I.S. Tiwana, J.
1. The three Letters Patent Appeals Nos. 323 to 325 of 1978 are directed against the same judgment of the learned single judge and are thus being disposed of together. The facts which deserve to be noticed and are otherwise found to have been established are as follows :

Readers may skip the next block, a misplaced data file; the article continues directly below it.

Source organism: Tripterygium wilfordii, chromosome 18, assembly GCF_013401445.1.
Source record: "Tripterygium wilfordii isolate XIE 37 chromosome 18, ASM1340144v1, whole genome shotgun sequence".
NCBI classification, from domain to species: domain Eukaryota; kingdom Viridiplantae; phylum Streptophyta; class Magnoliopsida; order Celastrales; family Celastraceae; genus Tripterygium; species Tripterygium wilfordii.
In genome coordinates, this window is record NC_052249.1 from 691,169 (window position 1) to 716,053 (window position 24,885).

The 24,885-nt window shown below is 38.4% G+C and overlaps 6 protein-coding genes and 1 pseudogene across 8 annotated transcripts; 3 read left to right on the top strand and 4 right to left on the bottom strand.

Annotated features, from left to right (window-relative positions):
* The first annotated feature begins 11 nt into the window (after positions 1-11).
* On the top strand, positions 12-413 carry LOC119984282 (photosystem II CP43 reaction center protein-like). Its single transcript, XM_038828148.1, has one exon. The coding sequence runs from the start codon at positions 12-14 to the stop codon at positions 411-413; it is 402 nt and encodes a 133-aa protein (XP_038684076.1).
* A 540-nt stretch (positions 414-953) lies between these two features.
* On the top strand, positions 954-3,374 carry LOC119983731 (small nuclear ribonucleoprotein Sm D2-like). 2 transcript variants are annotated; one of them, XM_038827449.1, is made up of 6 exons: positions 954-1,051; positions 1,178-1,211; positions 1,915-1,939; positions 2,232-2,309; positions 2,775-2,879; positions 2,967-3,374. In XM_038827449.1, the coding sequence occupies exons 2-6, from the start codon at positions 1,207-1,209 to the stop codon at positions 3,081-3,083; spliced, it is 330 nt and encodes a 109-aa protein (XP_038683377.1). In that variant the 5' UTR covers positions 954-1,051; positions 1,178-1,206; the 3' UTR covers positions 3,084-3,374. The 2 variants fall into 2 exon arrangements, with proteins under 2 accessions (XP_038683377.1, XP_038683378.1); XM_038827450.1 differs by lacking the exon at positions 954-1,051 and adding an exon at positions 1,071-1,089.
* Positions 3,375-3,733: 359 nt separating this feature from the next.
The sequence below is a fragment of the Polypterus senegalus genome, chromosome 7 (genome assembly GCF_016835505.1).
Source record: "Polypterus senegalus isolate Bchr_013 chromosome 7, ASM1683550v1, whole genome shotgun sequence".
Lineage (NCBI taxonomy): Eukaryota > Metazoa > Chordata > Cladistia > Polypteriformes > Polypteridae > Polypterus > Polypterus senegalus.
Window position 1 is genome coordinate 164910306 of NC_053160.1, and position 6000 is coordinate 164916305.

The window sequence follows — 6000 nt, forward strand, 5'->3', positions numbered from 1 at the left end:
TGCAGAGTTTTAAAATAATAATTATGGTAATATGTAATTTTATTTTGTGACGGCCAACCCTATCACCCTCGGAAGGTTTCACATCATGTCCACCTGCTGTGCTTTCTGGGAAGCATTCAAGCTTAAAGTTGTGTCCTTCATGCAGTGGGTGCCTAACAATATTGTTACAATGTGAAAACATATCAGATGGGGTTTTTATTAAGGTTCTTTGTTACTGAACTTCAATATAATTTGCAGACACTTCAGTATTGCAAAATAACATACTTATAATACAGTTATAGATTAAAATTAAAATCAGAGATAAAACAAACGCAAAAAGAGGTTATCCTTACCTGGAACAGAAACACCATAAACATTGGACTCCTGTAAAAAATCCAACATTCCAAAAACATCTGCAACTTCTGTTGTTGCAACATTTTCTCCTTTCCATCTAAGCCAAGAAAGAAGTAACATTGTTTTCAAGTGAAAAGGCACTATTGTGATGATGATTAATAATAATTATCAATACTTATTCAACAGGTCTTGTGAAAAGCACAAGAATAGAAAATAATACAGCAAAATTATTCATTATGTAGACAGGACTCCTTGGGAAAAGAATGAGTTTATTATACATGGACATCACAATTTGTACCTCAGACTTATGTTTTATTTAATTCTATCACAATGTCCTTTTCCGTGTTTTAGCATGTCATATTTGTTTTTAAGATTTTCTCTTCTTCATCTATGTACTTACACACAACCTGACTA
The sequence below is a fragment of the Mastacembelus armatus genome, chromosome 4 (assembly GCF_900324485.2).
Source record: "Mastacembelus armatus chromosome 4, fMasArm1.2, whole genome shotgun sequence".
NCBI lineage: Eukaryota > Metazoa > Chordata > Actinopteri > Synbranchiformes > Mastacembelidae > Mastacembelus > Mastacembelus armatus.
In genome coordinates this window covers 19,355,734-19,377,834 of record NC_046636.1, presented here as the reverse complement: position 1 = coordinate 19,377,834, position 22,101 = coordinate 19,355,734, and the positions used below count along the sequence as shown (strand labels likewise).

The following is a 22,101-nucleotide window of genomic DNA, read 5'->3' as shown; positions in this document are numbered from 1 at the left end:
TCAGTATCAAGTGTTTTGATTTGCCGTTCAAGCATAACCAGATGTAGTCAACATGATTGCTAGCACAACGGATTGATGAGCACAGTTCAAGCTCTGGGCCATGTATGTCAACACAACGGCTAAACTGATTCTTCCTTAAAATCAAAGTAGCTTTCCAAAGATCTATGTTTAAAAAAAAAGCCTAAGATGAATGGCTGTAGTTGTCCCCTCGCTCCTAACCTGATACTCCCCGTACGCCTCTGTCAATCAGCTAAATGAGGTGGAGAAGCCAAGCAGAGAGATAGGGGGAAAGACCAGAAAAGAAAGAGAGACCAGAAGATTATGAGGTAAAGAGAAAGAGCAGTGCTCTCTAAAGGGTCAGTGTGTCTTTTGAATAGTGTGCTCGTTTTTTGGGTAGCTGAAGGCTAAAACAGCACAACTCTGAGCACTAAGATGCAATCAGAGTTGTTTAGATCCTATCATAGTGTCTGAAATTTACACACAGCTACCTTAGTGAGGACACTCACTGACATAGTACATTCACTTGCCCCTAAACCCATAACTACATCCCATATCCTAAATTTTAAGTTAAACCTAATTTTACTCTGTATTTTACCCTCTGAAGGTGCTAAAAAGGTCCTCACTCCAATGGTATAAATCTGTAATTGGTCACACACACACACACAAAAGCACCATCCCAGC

On August 23, 1970, Col. Gurcharan Singh and his daughter, Dr. Harinder Kaur, while travelling by car from Delhi to Chandigarh met with an accident near Army Petrol Depot on G. T. Road, Ambala, and as a result thereof suffered multiple injuries. The Motor Accidents Claims Tribunal, Ambala, as a result of the claim applications filed by the injured, held Sewa Singh, owner of the truck, though the same was insured with the appellant, insurance company, liable to pay Rs. 20,000 + Rs. 2,500 by way of compensation to the two injured, i.e., the father and the daughter, respectively. It was also found as a fact that Gurmukh Singh, the original owner of the truck, had sold the same to his father, Sewa Singh, prior to the date of accident. Since Gurmukh Singh had not informed the insurance company about this transfer in terms of Section 103A of the Motor Vehicles Act, 1939 (for short, ' the Act '), and the insurance policy had not actually been transferred in favour of the subsequent purchaser, Sewa Singh, the company was absolved of its liability. This order of the Tribunal was assailed by the two claimants with regard to the adequacy of compensation and also by Sewa Singh on the plea that the transfer in his favour had duly been accepted by the appellant-company and instead of him, the company was liable for the payment of compensation. The learned single judge, while disposing of these appeals, vide the impugned judgment, maintained the amount of compensation determined in the case of Dr. Harinder Kaur but enhanced the same to Rs. 30,000 in the case of Col. Gurcharan Singh and fixed the entire liability on the appellant-company. Hence, these three appeals by the company, two against the claimants and the third against Sewa Singh, who now stand relieved of the liability.